Kensington High Street is one of western London’s most popular shopping streets, with upmarket shops serving a wealthy area. Kensington High Street is the continuation of Kensington Road and part of the A315. It starts by the entrance to Kensington Palace and runs westward through central Kensington. Near Kensington (Olympia) station, where the Royal Borough of Kensington and Chelsea ends and London Borough of Hammersmith and Fulham begins, it ends and becomes Hammersmith Road. The street is served by High Street Kensington underground station.
From the late 19th century until the mid-1970s the street had three classic department stores: Barkers of Kensington, Derry & Toms and Pontings. Barkers bought Pontings in 1906 and Derry & Toms in 1920, but continued to run all three as separate entities. In a big building project which started in 1930 and was not complete until 1958 (the Second World War halted the project), the company made Derry & Toms and Barkers into Art Deco palaces. On top of Derry & Toms, Europe’s largest roof garden area was created, consisting of three different gardens wit...
Cremorne Gardens, with a vestige existing today, was in its prime between 1846 and 1877. From Anglo-Saxon times, the tract of land on the northern banks of the Thames was divided into individually owned ‘lots’, and open to common pasturage after the annual harvest.
Later, in the 17th Century, Chelsea Farm was constructed and the area was used for market gardening plots, supplying central London. In 1778, Lord Cremorne bought Chelsea Farm and Cremorne House was built along with Ashburnham House and Ashburnham Cottage.
Fifty years later in 1825 the ‘Lammas’ rights of common grazing were abolished on the ‘Lots’. In 1830 Charles Random de Berenger, a colourful character implicated in financial fraud during the Napoleonic War, purchased Cremorne House. He was a keen sportsman and opened a sports club know as Cremorne Stadium for ‘skilful and manly exercise’ including shooting, sailing, archery and fencing.
In 1846, De Berenger’s Cremorne Stadium was transformed into a pleasure garden which became a popular and nois...
Ball Street, W8
Ball Street was created by the Kensington Improvement Scheme of 1868-71, carried out by the Metropolitan Board of Works.
Ball Street ran parallel and one street back from the High Street. It was planned as another less busy shopping thorughfare.
Ball Street eventually became service space for the grander high street shops and was ultimately redeveloped as the service yard for John Barkers company in 1927. A fire station once stood on the corner of Ball Street and Derry Street.
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Mildred Avenue, WD6
Mildred Avenue is a curious road, being in two halves. The road was laid out in two different periods.
There was a "posh end" as first built when Mildred Avenue was a pre-First World War cul-de-sac. Houses were large with names such as Furze Lodge, Beaulieu and Islip House.
As Boreham Wood urbanised between the wars - about 1936 the second half of Mildred Avenue was built from the newly-constructed Cardinal Avenue. These were more standard houses.
It is unclear why the decision was made to keep the two halves of Mildred Avenue apart but a barrier of vegetation exists to this day make two effective cul-de-sacs. The first part of the avenue is still an unadopted road - the only one in the town.
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The Gaumont Finchley opened on 19 July 1937 and was built as a replacement for the Grand Hall across the road. It was a magnificent building designed by the architect W Trent and had 2,000 seats, a café restaurant and a Compton organ. The organ was removed in 1967.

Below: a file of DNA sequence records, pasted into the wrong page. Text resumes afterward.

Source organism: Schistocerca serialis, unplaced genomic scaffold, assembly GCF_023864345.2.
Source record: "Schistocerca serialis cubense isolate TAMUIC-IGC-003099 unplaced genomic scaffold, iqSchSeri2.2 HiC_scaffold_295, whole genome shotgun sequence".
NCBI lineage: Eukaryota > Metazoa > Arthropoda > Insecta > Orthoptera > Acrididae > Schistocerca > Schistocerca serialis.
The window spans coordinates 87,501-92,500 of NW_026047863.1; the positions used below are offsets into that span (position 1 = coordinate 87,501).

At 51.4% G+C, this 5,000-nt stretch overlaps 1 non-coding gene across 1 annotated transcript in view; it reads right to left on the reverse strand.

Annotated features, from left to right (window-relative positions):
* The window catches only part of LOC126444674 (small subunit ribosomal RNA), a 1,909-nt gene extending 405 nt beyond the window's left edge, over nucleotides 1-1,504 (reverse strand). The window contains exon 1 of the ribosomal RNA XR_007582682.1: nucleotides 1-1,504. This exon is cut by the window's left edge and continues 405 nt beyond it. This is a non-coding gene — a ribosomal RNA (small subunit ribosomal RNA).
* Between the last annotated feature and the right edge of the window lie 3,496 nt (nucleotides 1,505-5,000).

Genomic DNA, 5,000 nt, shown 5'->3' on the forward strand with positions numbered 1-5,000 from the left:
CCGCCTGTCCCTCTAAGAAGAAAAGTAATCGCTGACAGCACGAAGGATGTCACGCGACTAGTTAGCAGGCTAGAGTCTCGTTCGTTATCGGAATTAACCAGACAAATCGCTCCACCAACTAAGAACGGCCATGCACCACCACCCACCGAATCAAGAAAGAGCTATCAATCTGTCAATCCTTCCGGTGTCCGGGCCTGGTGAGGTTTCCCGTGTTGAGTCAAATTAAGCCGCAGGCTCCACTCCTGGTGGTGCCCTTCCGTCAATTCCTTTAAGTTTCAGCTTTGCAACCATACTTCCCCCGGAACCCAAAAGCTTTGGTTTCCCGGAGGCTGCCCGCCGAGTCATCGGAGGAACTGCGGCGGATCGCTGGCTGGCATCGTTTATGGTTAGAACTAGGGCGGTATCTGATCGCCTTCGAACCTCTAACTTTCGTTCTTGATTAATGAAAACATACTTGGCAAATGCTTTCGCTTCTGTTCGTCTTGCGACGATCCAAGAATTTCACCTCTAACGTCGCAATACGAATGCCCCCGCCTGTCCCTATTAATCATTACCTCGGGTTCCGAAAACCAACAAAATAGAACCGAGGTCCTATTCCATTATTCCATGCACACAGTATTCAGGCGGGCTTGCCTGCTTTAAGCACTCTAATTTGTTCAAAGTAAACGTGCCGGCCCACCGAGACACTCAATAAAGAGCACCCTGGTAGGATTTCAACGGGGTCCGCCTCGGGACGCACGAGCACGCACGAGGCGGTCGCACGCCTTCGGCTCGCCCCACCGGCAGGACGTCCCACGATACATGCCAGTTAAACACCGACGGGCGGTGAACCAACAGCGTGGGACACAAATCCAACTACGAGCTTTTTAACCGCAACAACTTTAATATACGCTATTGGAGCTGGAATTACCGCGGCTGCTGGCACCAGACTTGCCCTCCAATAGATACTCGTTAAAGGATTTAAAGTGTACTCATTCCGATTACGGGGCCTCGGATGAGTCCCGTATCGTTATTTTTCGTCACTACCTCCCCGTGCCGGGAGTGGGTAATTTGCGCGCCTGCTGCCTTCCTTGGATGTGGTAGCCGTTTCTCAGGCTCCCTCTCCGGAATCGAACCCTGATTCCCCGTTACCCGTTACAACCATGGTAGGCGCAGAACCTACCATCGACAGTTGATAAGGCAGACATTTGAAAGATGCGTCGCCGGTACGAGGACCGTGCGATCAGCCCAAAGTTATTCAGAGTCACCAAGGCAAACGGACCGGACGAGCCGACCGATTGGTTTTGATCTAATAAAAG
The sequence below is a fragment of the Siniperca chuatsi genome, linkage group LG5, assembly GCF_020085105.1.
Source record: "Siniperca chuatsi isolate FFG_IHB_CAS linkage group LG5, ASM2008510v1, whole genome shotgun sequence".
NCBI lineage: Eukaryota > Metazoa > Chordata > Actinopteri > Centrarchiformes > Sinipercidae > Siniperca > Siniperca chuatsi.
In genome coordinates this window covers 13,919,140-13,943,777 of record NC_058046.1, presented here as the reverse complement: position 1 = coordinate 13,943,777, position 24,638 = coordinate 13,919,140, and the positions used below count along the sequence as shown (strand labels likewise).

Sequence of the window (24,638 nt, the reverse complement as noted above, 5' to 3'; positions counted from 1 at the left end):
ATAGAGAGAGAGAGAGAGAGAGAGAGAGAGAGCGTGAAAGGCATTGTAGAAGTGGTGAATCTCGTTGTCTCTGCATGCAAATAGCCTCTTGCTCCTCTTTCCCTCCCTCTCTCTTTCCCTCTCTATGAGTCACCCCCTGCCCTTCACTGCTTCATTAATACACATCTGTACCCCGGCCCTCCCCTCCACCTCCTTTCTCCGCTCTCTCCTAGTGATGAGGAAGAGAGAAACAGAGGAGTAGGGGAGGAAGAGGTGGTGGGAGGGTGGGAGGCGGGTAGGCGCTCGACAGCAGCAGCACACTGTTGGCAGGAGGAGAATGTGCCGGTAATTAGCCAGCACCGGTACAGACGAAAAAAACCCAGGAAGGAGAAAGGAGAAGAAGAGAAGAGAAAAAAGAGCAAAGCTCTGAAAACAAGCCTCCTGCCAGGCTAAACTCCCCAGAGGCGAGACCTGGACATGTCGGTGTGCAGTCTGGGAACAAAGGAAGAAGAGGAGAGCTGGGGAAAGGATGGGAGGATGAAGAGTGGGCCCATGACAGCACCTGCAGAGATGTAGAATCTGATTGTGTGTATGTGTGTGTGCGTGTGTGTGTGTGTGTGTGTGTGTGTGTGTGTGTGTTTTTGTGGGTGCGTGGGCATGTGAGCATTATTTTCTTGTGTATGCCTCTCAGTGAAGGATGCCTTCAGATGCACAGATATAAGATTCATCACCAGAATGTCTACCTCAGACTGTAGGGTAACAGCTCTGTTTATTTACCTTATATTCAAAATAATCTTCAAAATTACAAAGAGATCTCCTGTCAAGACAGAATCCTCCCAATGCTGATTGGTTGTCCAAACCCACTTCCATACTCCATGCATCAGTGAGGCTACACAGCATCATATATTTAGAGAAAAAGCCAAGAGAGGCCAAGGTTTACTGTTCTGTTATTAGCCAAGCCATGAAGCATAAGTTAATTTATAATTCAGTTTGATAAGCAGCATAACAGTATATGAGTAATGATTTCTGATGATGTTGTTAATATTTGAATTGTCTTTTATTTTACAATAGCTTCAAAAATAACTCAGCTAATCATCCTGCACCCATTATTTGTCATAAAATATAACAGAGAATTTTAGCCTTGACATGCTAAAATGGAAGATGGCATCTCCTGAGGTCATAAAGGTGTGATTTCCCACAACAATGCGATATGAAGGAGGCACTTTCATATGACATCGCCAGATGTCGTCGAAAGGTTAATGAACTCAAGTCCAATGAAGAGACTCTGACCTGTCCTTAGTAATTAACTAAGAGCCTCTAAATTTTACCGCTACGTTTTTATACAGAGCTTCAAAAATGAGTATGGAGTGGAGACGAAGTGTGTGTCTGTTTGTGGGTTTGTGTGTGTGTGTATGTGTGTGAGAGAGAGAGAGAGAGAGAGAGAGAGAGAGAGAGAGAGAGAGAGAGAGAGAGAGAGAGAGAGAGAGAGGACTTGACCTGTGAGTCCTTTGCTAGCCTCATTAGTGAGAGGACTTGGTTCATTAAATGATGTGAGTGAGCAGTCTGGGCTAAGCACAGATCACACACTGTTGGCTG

The exterior signage and the elaborate stone mural depicting the shooting of a film, the entrance foyer with its walnut panelling, and the light fittings in the auditorium all remained unaltered. It represented an intact cinema of W E Trent’s later period.
The auditorium had survived intact because it was very wide and the circle only extended over the rear stalls for a few rows. This ruled out an inexpensive conversion to create smaller cinemas downstairs.
The Gaumont exhibited a certain sense of style with a final performance, booking The Last Picture Show as its last picture show in 1980.
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Rosslyn Hill, NW3
Rosslyn Hill is a road connecting the south end of Hampstead High Street to the north end of Haverstock Hill. It is the site of the Rosslyn Hill Unitarian Chapel, St. Stephen’s Church and the Royal Free Hospital. It is served by the bus routes N5, C11, 46 and 268. Pond Street links it to Hampstead Heath railway station.
Haverstock Hill, Rosslyn Hill, and Heath Street, Hampstead together constitute one long hill 2.8 km long, rising 99 m, with an average grade of 3.5% (maximum 8.5%).
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Southwark Street, SE1
Southwark Street is a major street just south of the River Thames. It runs between Blackfriars Road to the west and Borough High Street to the east. In April 1856, the St Saviour's District Board petitioned the Metropolitan Board of Works to create a new street to run between the South Eastern Railway terminus at London Bridge station and the West End. The street was the first to be made by the Board and was completed in 1864. It was driven across a densely occupied part of the parish and crosses older roads and streets which created oddly shaped plots for redevelopment. Its junction with Borough High Street is so gently curved that the transition between the streets leads to confusion and imprecision as to which is which and the street numbering and lack of a Street Name Plate compounds this, the break between them occurs at the junction with Bedale Street on the north-side but at the south-side the street does not begin until after the 'fork' opposite Stoney Street, some 130 metres to the west. Under the street, a tunnel was constructed with side passages to carry utilities such as gas, water, and drainage pipes, together with t...